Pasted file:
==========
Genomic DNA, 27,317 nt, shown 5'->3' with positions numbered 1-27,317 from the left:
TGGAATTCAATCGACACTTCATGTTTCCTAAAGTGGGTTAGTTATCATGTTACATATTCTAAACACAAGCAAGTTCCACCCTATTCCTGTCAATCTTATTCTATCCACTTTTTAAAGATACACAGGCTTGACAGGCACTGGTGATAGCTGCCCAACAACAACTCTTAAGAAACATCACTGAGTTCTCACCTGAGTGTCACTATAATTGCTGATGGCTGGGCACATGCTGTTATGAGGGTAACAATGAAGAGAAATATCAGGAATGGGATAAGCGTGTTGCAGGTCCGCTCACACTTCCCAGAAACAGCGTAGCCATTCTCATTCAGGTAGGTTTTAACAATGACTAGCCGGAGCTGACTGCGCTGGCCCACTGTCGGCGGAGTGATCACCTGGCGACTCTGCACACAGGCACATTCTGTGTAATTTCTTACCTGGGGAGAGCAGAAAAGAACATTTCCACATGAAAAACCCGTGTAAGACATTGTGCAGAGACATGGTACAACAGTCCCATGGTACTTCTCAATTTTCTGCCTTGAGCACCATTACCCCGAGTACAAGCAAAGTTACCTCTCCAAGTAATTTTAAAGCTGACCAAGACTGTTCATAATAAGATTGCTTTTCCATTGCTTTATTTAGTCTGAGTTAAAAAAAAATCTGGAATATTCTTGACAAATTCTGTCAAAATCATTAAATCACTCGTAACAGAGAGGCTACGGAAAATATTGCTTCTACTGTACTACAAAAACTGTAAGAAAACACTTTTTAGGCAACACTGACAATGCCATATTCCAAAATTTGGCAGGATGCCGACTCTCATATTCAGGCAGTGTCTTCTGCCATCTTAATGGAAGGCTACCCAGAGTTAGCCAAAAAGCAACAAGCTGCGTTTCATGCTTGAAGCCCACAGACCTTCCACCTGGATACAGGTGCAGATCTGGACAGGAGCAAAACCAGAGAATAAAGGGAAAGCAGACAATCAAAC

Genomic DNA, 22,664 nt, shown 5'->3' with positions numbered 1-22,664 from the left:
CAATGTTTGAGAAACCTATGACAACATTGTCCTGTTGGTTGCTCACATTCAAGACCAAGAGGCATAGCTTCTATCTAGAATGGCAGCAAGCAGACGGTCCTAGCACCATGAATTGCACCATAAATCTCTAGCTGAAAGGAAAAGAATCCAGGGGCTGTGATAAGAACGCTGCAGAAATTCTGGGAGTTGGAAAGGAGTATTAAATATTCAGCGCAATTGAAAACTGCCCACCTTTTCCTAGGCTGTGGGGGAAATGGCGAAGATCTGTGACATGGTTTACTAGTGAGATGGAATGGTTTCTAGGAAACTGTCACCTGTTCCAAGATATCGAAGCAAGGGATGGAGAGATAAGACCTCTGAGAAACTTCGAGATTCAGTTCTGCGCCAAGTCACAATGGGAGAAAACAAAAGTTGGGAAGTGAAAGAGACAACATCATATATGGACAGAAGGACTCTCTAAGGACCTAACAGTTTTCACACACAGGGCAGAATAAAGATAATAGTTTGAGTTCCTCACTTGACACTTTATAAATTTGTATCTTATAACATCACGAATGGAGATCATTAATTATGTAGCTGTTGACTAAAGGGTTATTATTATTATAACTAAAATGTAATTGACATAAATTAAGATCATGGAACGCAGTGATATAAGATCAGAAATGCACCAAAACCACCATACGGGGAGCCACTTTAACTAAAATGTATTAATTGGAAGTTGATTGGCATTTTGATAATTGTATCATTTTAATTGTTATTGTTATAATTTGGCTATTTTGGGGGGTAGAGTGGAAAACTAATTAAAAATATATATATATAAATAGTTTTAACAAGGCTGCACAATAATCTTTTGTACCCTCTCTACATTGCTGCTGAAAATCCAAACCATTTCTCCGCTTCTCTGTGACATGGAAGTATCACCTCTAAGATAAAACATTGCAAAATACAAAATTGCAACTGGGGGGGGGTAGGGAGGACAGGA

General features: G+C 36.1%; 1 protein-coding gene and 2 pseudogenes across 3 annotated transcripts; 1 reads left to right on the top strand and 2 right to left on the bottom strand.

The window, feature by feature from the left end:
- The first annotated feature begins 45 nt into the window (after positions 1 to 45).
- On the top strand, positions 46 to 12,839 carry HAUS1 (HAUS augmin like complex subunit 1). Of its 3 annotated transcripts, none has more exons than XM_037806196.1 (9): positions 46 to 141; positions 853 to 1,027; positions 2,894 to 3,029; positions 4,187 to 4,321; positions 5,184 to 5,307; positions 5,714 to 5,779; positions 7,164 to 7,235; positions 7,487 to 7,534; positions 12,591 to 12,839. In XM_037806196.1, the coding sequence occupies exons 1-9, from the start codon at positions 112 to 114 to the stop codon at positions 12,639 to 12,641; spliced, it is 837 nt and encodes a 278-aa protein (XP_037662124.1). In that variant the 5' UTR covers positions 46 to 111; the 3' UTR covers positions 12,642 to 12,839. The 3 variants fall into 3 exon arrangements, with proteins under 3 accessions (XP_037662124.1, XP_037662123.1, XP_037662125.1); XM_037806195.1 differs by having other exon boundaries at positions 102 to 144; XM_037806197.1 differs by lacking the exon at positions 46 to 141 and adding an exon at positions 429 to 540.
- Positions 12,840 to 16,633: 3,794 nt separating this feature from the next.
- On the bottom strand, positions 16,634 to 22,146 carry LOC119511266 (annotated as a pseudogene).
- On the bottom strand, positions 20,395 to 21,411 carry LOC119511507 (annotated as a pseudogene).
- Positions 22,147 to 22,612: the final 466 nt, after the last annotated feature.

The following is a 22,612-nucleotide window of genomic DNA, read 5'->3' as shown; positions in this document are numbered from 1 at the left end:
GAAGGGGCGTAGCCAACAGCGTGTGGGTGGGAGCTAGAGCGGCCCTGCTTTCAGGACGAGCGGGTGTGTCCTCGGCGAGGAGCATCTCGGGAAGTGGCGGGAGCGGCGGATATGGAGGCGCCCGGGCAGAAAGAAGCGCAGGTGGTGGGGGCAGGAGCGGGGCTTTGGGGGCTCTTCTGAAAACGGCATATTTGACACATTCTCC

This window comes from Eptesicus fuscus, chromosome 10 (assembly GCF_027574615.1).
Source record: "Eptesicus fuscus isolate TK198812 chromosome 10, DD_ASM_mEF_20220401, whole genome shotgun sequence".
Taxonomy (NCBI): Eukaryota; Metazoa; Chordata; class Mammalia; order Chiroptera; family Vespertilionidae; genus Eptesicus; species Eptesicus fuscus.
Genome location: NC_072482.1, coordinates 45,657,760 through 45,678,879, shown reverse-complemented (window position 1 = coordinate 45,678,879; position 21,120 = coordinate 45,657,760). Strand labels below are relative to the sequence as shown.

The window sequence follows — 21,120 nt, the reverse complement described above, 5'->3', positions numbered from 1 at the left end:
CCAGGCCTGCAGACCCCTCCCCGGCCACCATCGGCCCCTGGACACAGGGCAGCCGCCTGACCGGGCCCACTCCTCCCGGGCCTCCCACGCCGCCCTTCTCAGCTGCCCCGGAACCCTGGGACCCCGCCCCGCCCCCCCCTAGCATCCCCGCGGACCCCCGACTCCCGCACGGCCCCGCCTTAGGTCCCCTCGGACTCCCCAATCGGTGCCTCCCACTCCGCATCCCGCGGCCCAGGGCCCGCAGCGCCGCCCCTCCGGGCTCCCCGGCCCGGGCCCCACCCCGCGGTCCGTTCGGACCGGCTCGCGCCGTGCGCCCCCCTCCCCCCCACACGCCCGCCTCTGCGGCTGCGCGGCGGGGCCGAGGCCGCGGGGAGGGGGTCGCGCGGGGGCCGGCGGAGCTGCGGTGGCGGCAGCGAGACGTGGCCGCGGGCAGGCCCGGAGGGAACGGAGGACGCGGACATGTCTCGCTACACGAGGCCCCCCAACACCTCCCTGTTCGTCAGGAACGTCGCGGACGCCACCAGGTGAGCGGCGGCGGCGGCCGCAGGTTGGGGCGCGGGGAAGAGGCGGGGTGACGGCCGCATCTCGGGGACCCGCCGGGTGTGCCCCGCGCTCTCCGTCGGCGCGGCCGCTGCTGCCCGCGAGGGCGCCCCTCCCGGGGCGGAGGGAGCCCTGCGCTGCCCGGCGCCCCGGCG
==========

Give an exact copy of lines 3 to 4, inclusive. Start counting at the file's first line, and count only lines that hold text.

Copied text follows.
Genomic DNA, 22,664 nt, shown 5'->3' with positions numbered 1-22,664 from the left:
CAATGTTTGAGAAACCTATGACAACATTGTCCTGTTGGTTGCTCACATTCAAGACCAAGAGGCATAGCTTCTATCTAGAATGGCAGCAAGCAGACGGTCCTAGCACCATGAATTGCACCATAAATCTCTAGCTGAAAGGAAAAGAATCCAGGGGCTGTGATAAGAACGCTGCAGAAATTCTGGGAGTTGGAAAGGAGTATTAAATATTCAGCGCAATTGAAAACTGCCCACCTTTTCCTAGGCTGTGGGGGAAATGGCGAAGATCTGTGACATGGTTTACTAGTGAGATGGAATGGTTTCTAGGAAACTGTCACCTGTTCCAAGATATCGAAGCAAGGGATGGAGAGATAAGACCTCTGAGAAACTTCGAGATTCAGTTCTGCGCCAAGTCACAATGGGAGAAAACAAAAGTTGGGAAGTGAAAGAGACAACATCATATATGGACAGAAGGACTCTCTAAGGACCTAACAGTTTTCACACACAGGGCAGAATAAAGATAATAGTTTGAGTTCCTCACTTGACACTTTATAAATTTGTATCTTATAACATCACGAATGGAGATCATTAATTATGTAGCTGTTGACTAAAGGGTTATTATTATTATAACTAAAATGTAATTGACATAAATTAAGATCATGGAACGCAGTGATATAAGATCAGAAATGCACCAAAACCACCATACGGGGAGCCACTTTAACTAAAATGTATTAATTGGAAGTTGATTGGCATTTTGATAATTGTATCATTTTAATTGTTATTGTTATAATTTGGCTATTTTGGGGGGTAGAGTGGAAAACTAATTAAAAATATATATATATAAATAGTTTTAACAAGGCTGCACAATAATCTTTTGTACCCTCTCTACATTGCTGCTGAAAATCCAAACCATTTCTCCGCTTCTCTGTGACATGGAAGTATCACCTCTAAGATAAAACATTGCAAAATACAAAATTGCAACTGGGGGGGGGTAGGGAGGACAGGA